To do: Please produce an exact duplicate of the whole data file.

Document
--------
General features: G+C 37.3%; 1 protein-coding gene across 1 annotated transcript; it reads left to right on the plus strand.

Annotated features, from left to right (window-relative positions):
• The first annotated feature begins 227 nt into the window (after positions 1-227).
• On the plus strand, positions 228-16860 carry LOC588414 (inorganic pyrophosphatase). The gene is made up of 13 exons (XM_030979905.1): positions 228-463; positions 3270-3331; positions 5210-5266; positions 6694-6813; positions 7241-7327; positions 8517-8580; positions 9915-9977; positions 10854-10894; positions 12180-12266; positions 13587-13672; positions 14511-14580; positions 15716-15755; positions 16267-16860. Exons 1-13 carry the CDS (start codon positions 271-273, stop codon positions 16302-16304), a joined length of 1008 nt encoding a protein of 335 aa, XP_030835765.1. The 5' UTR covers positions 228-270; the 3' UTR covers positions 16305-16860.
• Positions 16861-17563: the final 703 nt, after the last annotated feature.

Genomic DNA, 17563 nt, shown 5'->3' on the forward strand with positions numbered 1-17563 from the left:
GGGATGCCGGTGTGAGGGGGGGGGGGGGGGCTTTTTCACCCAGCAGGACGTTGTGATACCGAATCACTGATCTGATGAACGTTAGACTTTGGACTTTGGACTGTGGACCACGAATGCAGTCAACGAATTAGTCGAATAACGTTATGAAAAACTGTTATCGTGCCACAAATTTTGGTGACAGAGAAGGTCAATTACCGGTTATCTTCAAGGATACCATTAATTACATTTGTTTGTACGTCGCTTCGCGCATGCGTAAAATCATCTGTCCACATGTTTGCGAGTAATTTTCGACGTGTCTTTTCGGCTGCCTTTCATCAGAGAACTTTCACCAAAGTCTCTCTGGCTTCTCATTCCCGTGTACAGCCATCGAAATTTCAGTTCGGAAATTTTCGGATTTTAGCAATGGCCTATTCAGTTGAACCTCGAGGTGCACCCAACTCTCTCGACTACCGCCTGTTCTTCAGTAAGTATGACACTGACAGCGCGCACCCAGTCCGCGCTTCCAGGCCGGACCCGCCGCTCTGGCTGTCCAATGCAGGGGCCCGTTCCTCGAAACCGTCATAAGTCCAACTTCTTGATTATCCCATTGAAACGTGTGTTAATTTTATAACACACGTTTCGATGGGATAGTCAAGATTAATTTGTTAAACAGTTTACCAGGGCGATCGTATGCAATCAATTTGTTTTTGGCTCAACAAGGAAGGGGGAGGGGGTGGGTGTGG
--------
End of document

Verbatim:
General features: G+C 37.3%; 1 protein-coding gene across 1 annotated transcript; it reads left to right on the plus strand.

Annotated features, from left to right (window-relative positions):
• The first annotated feature begins 227 nt into the window (after positions 1-227).
• On the plus strand, positions 228-16860 carry LOC588414 (inorganic pyrophosphatase). The gene is made up of 13 exons (XM_030979905.1): positions 228-463; positions 3270-3331; positions 5210-5266; positions 6694-6813; positions 7241-7327; positions 8517-8580; positions 9915-9977; positions 10854-10894; positions 12180-12266; positions 13587-13672; positions 14511-14580; positions 15716-15755; positions 16267-16860. Exons 1-13 carry the CDS (start codon positions 271-273, stop codon positions 16302-16304), a joined length of 1008 nt encoding a protein of 335 aa, XP_030835765.1. The 5' UTR covers positions 228-270; the 3' UTR covers positions 16305-16860.
• Positions 16861-17563: the final 703 nt, after the last annotated feature.

Genomic DNA, 17563 nt, shown 5'->3' on the forward strand with positions numbered 1-17563 from the left:
GGGATGCCGGTGTGAGGGGGGGGGGGGGGGCTTTTTCACCCAGCAGGACGTTGTGATACCGAATCACTGATCTGATGAACGTTAGACTTTGGACTTTGGACTGTGGACCACGAATGCAGTCAACGAATTAGTCGAATAACGTTATGAAAAACTGTTATCGTGCCACAAATTTTGGTGACAGAGAAGGTCAATTACCGGTTATCTTCAAGGATACCATTAATTACATTTGTTTGTACGTCGCTTCGCGCATGCGTAAAATCATCTGTCCACATGTTTGCGAGTAATTTTCGACGTGTCTTTTCGGCTGCCTTTCATCAGAGAACTTTCACCAAAGTCTCTCTGGCTTCTCATTCCCGTGTACAGCCATCGAAATTTCAGTTCGGAAATTTTCGGATTTTAGCAATGGCCTATTCAGTTGAACCTCGAGGTGCACCCAACTCTCTCGACTACCGCCTGTTCTTCAGTAAGTATGACACTGACAGCGCGCACCCAGTCCGCGCTTCCAGGCCGGACCCGCCGCTCTGGCTGTCCAATGCAGGGGCCCGTTCCTCGAAACCGTCATAAGTCCAACTTCTTGATTATCCCATTGAAACGTGTGTTAATTTTATAACACACGTTTCGATGGGATAGTCAAGATTAATTTGTTAAACAGTTTACCAGGGCGATCGTATGCAATCAATTTGTTTTTGGCTCAACAAGGAAGGGGGAGGGGGTGGGTGTGG